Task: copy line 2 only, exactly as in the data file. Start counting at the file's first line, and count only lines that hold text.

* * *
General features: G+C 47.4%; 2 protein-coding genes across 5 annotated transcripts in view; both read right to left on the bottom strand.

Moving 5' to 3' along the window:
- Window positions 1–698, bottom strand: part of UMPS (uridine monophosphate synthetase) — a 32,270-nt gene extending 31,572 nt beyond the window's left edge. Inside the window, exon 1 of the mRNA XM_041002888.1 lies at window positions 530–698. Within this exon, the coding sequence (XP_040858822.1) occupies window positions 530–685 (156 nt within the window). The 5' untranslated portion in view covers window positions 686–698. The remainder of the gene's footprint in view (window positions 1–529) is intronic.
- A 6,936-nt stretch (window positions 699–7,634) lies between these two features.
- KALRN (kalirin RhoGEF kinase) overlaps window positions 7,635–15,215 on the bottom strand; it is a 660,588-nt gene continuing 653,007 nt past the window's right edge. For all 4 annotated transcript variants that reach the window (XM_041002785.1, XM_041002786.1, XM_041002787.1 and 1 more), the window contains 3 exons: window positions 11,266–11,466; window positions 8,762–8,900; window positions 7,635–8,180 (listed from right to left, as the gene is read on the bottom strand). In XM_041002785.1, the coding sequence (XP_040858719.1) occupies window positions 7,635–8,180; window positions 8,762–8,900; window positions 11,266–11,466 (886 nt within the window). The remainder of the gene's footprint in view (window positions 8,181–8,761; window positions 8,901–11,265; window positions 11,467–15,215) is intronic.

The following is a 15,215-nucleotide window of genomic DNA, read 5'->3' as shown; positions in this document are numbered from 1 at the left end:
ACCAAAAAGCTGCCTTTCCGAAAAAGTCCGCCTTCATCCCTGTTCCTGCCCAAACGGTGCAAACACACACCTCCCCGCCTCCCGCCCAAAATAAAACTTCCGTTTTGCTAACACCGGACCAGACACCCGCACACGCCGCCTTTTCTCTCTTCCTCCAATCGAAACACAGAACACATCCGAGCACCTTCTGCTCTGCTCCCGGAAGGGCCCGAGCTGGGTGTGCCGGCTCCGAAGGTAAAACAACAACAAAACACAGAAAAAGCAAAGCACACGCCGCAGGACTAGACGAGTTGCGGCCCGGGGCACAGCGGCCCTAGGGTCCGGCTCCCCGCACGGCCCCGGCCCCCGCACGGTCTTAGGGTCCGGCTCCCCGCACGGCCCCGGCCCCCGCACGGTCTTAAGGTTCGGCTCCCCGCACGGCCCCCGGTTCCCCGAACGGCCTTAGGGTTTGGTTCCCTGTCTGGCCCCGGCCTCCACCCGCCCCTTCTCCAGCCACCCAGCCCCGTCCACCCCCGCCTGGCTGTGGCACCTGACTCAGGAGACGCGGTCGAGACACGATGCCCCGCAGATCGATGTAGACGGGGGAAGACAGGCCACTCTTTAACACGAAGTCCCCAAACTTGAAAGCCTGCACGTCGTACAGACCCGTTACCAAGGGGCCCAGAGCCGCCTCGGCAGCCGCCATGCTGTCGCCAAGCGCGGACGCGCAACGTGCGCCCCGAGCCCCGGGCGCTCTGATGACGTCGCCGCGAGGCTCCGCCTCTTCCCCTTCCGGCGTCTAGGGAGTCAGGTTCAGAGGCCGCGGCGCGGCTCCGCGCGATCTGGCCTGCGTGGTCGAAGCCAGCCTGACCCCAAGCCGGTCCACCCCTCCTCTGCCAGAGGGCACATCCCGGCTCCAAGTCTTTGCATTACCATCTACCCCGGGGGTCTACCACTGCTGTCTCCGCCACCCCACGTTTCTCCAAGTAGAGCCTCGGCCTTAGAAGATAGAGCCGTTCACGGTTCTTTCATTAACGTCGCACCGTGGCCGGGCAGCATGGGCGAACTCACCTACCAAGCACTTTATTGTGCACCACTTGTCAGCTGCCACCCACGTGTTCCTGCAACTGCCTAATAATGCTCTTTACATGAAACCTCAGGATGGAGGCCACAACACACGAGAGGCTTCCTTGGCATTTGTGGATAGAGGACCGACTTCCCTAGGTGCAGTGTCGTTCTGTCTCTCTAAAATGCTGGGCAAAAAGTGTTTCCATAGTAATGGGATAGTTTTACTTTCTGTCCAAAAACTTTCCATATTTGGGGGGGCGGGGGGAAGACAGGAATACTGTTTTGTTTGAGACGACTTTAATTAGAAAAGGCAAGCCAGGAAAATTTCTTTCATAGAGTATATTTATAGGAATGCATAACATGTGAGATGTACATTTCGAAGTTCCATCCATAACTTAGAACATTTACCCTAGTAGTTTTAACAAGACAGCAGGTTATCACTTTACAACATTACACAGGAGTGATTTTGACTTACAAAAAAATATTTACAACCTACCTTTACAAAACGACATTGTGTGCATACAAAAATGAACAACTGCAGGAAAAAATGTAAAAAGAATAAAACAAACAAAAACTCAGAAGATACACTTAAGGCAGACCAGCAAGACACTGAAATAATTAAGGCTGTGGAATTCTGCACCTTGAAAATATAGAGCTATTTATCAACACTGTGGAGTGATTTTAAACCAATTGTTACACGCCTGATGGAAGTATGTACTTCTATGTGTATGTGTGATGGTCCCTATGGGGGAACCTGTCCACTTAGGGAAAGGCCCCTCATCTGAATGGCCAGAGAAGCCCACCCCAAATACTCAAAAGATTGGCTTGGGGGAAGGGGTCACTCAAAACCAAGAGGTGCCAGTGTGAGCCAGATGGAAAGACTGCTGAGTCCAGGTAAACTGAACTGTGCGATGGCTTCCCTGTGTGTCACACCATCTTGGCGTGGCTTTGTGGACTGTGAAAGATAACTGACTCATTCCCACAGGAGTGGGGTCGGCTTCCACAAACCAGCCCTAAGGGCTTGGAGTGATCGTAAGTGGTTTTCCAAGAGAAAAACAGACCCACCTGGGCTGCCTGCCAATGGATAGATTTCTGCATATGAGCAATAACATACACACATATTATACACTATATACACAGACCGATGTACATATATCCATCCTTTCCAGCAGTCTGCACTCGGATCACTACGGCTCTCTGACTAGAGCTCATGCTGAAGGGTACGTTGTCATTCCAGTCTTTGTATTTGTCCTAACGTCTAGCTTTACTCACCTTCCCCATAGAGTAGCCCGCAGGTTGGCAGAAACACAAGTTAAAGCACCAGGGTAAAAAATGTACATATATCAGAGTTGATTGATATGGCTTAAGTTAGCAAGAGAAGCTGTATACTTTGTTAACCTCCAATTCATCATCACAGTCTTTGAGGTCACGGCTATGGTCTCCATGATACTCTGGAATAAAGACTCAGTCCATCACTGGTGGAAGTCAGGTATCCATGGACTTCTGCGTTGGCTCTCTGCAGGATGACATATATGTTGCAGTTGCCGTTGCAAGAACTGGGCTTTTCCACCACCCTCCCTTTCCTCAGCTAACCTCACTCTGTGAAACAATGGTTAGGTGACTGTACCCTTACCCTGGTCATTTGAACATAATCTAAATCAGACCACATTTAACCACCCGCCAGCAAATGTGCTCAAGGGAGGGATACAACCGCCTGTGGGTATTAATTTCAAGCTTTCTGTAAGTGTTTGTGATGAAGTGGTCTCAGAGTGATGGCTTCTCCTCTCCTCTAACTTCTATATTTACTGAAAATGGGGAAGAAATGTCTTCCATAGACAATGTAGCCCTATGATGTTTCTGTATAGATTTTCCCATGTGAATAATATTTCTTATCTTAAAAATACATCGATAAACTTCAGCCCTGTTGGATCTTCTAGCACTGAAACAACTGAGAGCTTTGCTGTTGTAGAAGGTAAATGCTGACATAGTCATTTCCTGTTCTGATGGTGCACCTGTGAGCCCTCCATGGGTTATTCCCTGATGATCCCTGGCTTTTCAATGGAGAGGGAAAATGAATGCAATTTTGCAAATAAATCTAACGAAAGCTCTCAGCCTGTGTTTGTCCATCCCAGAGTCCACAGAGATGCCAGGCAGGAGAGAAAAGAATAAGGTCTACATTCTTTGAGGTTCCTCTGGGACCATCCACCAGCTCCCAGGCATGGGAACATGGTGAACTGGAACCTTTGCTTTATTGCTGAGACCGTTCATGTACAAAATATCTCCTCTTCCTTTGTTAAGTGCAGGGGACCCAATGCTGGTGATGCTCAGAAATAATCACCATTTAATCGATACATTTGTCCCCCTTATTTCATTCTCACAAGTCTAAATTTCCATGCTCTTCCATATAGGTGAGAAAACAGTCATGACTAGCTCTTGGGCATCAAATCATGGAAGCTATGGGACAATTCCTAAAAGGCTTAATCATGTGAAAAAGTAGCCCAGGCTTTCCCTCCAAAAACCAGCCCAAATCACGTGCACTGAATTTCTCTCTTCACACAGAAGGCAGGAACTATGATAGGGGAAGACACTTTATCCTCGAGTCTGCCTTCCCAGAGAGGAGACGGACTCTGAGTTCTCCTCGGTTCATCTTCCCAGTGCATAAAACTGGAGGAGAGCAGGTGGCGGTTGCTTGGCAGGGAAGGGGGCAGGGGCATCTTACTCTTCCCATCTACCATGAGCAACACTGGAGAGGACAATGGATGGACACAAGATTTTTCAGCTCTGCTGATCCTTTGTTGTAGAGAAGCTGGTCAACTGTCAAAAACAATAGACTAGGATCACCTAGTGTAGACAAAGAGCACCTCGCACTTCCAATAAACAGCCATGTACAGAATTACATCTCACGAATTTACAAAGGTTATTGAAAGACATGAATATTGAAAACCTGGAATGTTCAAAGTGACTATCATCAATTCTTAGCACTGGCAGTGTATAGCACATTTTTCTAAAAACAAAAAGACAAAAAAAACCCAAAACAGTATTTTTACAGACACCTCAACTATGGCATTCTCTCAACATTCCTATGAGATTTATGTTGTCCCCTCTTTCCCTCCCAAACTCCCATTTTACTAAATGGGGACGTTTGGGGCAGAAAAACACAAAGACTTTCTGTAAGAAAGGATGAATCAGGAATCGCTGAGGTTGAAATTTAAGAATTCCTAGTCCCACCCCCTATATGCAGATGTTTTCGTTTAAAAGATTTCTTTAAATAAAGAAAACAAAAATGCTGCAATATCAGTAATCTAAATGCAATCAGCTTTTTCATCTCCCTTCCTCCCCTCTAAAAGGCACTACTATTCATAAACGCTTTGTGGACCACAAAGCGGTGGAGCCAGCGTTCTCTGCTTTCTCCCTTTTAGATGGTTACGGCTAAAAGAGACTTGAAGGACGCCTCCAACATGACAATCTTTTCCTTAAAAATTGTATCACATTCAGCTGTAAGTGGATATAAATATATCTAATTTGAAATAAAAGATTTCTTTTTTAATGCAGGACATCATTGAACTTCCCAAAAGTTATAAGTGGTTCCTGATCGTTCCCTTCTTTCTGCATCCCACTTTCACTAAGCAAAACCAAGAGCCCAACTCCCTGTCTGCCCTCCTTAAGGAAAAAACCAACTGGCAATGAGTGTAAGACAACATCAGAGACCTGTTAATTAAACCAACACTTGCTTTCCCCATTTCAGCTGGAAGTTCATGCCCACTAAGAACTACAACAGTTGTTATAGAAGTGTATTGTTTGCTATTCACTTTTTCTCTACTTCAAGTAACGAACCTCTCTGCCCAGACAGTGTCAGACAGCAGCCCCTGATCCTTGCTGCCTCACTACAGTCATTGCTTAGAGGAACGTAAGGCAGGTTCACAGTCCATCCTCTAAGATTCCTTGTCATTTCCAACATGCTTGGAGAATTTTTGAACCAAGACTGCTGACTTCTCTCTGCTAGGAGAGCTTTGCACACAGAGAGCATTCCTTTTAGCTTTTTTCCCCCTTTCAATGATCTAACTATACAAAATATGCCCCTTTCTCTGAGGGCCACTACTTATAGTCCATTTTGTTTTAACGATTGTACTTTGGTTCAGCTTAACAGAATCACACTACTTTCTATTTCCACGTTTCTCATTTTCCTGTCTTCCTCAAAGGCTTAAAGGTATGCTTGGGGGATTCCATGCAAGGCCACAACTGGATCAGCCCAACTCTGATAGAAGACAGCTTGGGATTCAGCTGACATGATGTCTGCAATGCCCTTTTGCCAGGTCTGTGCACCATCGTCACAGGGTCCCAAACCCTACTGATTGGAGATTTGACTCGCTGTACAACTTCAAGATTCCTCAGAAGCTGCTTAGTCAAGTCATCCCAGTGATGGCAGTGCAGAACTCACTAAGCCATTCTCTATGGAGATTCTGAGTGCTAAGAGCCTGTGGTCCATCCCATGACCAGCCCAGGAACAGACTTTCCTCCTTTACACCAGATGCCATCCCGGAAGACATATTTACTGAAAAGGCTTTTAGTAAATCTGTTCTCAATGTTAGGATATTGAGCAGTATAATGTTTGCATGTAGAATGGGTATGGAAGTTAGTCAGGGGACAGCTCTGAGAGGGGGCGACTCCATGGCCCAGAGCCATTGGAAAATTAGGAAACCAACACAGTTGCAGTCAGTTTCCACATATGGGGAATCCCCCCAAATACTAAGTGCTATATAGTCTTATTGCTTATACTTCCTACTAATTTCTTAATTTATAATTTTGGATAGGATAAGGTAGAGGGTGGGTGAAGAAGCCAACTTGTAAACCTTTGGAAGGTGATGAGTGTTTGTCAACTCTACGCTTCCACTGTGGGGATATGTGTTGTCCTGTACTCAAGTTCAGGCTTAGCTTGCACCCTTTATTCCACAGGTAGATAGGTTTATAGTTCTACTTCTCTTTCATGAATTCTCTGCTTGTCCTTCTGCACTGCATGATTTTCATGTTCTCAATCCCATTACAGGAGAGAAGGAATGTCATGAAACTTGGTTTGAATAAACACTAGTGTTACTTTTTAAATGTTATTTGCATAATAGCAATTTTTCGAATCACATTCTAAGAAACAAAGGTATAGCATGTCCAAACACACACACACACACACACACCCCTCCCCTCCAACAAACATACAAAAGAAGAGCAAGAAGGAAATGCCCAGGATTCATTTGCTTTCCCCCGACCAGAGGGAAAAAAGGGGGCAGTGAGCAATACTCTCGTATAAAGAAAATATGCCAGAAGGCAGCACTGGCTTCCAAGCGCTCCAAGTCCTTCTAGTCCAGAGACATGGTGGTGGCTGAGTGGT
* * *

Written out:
Moving 5' to 3' along the window: